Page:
A Closer Look at Tissot’s “The Ladies of the Chariots”

A Closer Look at Tissot’s “The Artists’ Wives”

Tissot in the U.S.:  New England

© 2016 by Lucy Paquette.  All rights reserved.

CH377762If you do not have a Kindle e-reader, you may download free Kindle reading apps for PCs, Smartphones, tablets, and the Kindle Cloud Reader to read The Hammock:  A novel based on the true story of French painter James Tissot.  Read reviews.

The Hammock:  A novel based on the true story of French painter James Tissot, brings Tissot’s world from 1870 to 1879 alive in a story of war, art, Society glamour, love, scandal, and tragedy.

Illustrated with 17 stunning, high-resolution fine art images in full color

Courtesy of The Bridgeman Art Library  

(295 pages; ISBN (ePub):  978-0-615-68267-9).    See http://www.amazon.com/dp/B009P5RYVE.

A Closer Look at Tissot’s “The Fan”

James Tissot painted The Fan about 1875 in London, where he had been living in the four years after the Franco-Prussian War and the Paris Commune.

Following the bloody end to the Commune, Tissot arrived in London in May or June, 1871, with only a hundred francs.  By 1873, he was living in a comfortable suburban home at 17 (now 44) Grove End Road in St. John’s Wood, where he built an extension with a studio and conservatory in 1875 that doubled the size of the house.

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The Fan (c. 1875), by James Tissot. Oil on canvas, 15 by 19 in. (38.10 by 48.26 cm). Wadsworth Atheneum Museum of Art, Hartford, Connecticut. (Photo: Wikimedia.org)

In his new conservatory, Tissot painted some of his loveliest images, including The Fan, which celebrates the continuing fascination with japonisme during this era.  An auburn-haired beauty wearing a loose, pale yellow dressing gown leans against an elegant length of embroidered silk draped over the back of a large upholstered armchair as she fans herself in a conservatory.  Behind her is an exuberant russet-colored plant in a cloisonné jardinière, perched on an Oriental table of carved rosewood, and the breezy fronds of a potted palm.  Her gown is trimmed in white pleated ruffles, and she wears the black velvet ribbon around her neck that was de rigueur for fashionable women in 1875.  A yellow flower dangles from her thick, coiled braids, echoing the golden motifs in the Japanese cloth.  The aqua-colored fan painted with Oriental images is crisp and cool, while that bright red edge on the embroidery accents the entire picture as if underscoring the heat.  The painting is sheer beauty; there is no narrative nor, as in most of Tissot’s paintings, any psychological tension.  Yet it is an arresting image.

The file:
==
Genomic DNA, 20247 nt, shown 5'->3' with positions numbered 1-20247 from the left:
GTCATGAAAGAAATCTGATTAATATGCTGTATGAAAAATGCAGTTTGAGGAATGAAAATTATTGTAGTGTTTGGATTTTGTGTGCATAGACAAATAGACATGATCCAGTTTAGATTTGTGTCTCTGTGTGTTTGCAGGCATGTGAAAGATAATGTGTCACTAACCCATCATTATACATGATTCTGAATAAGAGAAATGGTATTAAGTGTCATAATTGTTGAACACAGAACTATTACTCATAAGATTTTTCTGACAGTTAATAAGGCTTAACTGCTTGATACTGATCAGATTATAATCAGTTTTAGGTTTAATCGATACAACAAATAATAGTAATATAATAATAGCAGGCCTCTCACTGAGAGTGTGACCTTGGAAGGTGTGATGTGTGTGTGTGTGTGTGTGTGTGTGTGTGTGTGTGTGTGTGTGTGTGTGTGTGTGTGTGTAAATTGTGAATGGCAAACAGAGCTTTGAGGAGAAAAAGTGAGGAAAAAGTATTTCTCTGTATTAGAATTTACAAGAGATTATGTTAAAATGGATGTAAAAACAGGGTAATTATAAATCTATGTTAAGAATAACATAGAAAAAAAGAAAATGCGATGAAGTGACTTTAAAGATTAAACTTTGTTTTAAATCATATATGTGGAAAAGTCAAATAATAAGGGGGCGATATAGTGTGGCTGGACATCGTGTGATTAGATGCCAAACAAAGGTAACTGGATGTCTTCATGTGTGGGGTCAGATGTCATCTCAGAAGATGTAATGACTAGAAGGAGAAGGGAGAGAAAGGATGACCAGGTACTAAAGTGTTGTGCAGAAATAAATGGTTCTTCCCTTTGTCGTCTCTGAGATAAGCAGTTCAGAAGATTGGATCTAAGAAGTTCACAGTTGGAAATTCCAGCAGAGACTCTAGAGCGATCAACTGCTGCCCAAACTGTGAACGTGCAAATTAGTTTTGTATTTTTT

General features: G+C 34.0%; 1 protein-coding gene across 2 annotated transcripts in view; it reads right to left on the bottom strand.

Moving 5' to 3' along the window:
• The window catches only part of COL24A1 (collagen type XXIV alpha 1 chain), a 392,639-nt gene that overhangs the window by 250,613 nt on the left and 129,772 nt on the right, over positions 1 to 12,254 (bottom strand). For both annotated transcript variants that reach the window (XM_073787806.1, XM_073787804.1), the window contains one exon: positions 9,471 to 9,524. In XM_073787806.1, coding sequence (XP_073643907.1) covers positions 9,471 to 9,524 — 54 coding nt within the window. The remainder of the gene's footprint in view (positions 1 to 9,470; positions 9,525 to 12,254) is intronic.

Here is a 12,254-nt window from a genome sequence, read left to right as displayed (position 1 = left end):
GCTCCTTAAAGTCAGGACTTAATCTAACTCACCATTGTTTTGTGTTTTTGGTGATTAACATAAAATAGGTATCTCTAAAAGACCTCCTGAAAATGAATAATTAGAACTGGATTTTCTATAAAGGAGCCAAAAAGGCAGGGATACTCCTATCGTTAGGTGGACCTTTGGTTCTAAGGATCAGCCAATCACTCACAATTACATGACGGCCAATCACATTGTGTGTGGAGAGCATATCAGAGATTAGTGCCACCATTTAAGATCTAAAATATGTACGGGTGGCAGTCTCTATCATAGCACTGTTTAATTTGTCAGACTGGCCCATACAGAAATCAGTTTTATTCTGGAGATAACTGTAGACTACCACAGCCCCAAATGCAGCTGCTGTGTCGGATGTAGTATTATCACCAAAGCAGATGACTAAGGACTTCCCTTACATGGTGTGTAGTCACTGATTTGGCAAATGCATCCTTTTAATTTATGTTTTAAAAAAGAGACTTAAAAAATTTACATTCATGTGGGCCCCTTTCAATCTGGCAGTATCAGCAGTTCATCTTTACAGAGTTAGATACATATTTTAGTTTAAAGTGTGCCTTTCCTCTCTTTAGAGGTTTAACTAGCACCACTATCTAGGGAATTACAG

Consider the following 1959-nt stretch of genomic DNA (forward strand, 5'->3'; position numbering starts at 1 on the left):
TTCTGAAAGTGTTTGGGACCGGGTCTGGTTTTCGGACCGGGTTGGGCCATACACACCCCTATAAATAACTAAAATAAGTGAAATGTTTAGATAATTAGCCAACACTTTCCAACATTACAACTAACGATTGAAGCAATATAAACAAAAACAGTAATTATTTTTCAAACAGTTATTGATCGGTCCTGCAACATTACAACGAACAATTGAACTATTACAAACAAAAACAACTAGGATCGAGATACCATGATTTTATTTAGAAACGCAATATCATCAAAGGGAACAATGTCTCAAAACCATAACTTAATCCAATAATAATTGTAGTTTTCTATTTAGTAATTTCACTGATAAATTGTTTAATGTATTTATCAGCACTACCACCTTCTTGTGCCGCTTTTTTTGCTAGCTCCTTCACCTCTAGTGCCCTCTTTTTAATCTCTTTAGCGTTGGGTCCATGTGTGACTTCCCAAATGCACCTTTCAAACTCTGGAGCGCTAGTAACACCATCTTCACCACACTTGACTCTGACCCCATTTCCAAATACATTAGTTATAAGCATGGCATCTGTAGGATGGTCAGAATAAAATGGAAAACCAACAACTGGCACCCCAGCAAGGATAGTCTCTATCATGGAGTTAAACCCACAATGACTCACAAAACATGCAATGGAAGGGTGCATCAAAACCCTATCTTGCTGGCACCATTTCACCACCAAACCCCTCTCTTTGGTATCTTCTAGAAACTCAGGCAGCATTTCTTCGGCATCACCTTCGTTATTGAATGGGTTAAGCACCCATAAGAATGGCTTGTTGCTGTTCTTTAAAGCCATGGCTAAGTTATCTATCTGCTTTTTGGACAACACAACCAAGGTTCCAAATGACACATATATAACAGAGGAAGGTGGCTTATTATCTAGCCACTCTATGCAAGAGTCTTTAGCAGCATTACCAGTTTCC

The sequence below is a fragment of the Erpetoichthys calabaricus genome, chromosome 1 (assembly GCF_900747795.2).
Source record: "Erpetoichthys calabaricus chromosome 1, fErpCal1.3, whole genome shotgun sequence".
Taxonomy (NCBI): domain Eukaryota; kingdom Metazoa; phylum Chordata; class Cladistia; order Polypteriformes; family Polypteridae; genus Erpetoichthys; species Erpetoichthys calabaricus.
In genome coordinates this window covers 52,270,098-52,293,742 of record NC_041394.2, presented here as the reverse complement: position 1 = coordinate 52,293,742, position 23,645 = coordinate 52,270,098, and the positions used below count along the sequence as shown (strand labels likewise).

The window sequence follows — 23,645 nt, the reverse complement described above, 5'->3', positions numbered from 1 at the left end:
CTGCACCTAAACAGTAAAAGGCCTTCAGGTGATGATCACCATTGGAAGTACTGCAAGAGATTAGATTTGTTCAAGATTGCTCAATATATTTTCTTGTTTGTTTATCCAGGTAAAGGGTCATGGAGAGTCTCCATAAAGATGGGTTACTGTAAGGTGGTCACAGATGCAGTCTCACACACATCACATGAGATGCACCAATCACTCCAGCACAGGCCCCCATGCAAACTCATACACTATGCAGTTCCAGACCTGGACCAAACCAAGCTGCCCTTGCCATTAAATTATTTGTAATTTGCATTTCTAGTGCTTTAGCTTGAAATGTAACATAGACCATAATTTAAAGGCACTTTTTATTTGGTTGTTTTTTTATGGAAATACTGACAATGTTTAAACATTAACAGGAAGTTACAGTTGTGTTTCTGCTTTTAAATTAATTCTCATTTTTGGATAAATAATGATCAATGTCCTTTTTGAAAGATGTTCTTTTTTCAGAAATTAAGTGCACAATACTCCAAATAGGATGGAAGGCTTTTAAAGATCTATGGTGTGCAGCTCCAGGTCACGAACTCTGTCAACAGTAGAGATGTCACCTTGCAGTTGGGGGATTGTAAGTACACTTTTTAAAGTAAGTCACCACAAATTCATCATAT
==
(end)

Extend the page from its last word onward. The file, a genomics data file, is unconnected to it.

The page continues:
The Fan was sold at Sotheby’s, London in 1982 for $ 73,974/£ 42,000 to Charles Jerdein (1916 – 1999).  Jerdein was the trainer who officially received the credit when thoroughbred Gilles de Retz landed the 2,000 Guineas in 1956; the Jockey Club did not recognize the female trainer, Helen Johnson-Houghton.  Jerdein left Mrs. Johnson-Houghton’s operation that year, trained on his own for a short time, then concentrated on his business as an art dealer in London, though he occasionally had a horse in training in Newmarket.  By the early 1960s, Jerdein had pioneered the market for paintings by James Tissot’s friend, the Dutch-born Victorian painter Sir Lawrence Alma-Tadema (1836 – 1912), before Alma-Tadema’s name became associated with the American television personality who collected his work, Allen Funt of “Candid Camera.”